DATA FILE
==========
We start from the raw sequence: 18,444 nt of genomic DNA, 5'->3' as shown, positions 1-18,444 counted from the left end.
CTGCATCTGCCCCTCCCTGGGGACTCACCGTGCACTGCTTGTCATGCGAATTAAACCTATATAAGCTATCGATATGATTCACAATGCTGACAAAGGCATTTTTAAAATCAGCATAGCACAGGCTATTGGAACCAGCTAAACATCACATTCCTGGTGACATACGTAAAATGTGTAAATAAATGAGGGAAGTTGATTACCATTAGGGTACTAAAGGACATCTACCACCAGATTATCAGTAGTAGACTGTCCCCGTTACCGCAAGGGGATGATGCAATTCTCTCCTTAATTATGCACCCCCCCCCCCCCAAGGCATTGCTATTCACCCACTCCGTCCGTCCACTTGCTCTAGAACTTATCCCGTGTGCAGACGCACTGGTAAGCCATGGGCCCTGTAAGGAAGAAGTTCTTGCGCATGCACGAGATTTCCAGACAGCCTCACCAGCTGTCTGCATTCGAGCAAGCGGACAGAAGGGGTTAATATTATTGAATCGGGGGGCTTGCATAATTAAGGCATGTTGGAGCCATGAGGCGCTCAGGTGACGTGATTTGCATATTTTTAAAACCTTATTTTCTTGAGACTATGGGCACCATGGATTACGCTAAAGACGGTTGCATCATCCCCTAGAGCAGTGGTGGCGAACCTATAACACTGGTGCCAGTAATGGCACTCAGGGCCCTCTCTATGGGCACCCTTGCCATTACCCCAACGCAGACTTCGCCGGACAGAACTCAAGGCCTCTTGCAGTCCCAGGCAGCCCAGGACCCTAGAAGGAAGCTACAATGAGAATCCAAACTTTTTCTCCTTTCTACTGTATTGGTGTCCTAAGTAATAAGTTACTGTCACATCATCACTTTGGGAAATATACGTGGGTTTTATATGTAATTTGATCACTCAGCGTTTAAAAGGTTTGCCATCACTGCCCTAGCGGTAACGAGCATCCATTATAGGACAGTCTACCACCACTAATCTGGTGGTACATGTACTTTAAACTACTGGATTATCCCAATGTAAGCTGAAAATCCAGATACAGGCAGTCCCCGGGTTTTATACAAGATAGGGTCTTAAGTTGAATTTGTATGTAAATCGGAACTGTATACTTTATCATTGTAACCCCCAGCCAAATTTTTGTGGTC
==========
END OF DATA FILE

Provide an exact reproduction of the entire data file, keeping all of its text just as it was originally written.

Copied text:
We start from the raw sequence: 18,444 nt of genomic DNA, 5'->3' as shown, positions 1-18,444 counted from the left end.
CTGCATCTGCCCCTCCCTGGGGACTCACCGTGCACTGCTTGTCATGCGAATTAAACCTATATAAGCTATCGATATGATTCACAATGCTGACAAAGGCATTTTTAAAATCAGCATAGCACAGGCTATTGGAACCAGCTAAACATCACATTCCTGGTGACATACGTAAAATGTGTAAATAAATGAGGGAAGTTGATTACCATTAGGGTACTAAAGGACATCTACCACCAGATTATCAGTAGTAGACTGTCCCCGTTACCGCAAGGGGATGATGCAATTCTCTCCTTAATTATGCACCCCCCCCCCCCCAAGGCATTGCTATTCACCCACTCCGTCCGTCCACTTGCTCTAGAACTTATCCCGTGTGCAGACGCACTGGTAAGCCATGGGCCCTGTAAGGAAGAAGTTCTTGCGCATGCACGAGATTTCCAGACAGCCTCACCAGCTGTCTGCATTCGAGCAAGCGGACAGAAGGGGTTAATATTATTGAATCGGGGGGCTTGCATAATTAAGGCATGTTGGAGCCATGAGGCGCTCAGGTGACGTGATTTGCATATTTTTAAAACCTTATTTTCTTGAGACTATGGGCACCATGGATTACGCTAAAGACGGTTGCATCATCCCCTAGAGCAGTGGTGGCGAACCTATAACACTGGTGCCAGTAATGGCACTCAGGGCCCTCTCTATGGGCACCCTTGCCATTACCCCAACGCAGACTTCGCCGGACAGAACTCAAGGCCTCTTGCAGTCCCAGGCAGCCCAGGACCCTAGAAGGAAGCTACAATGAGAATCCAAACTTTTTCTCCTTTCTACTGTATTGGTGTCCTAAGTAATAAGTTACTGTCACATCATCACTTTGGGAAATATACGTGGGTTTTATATGTAATTTGATCACTCAGCGTTTAAAAGGTTTGCCATCACTGCCCTAGCGGTAACGAGCATCCATTATAGGACAGTCTACCACCACTAATCTGGTGGTACATGTACTTTAAACTACTGGATTATCCCAATGTAAGCTGAAAATCCAGATACAGGCAGTCCCCGGGTTTTATACAAGATAGGGTCTTAAGTTGAATTTGTATGTAAATCGGAACTGTATACTTTATCATTGTAACCCCCAGCCAAATTTTTGTGGTC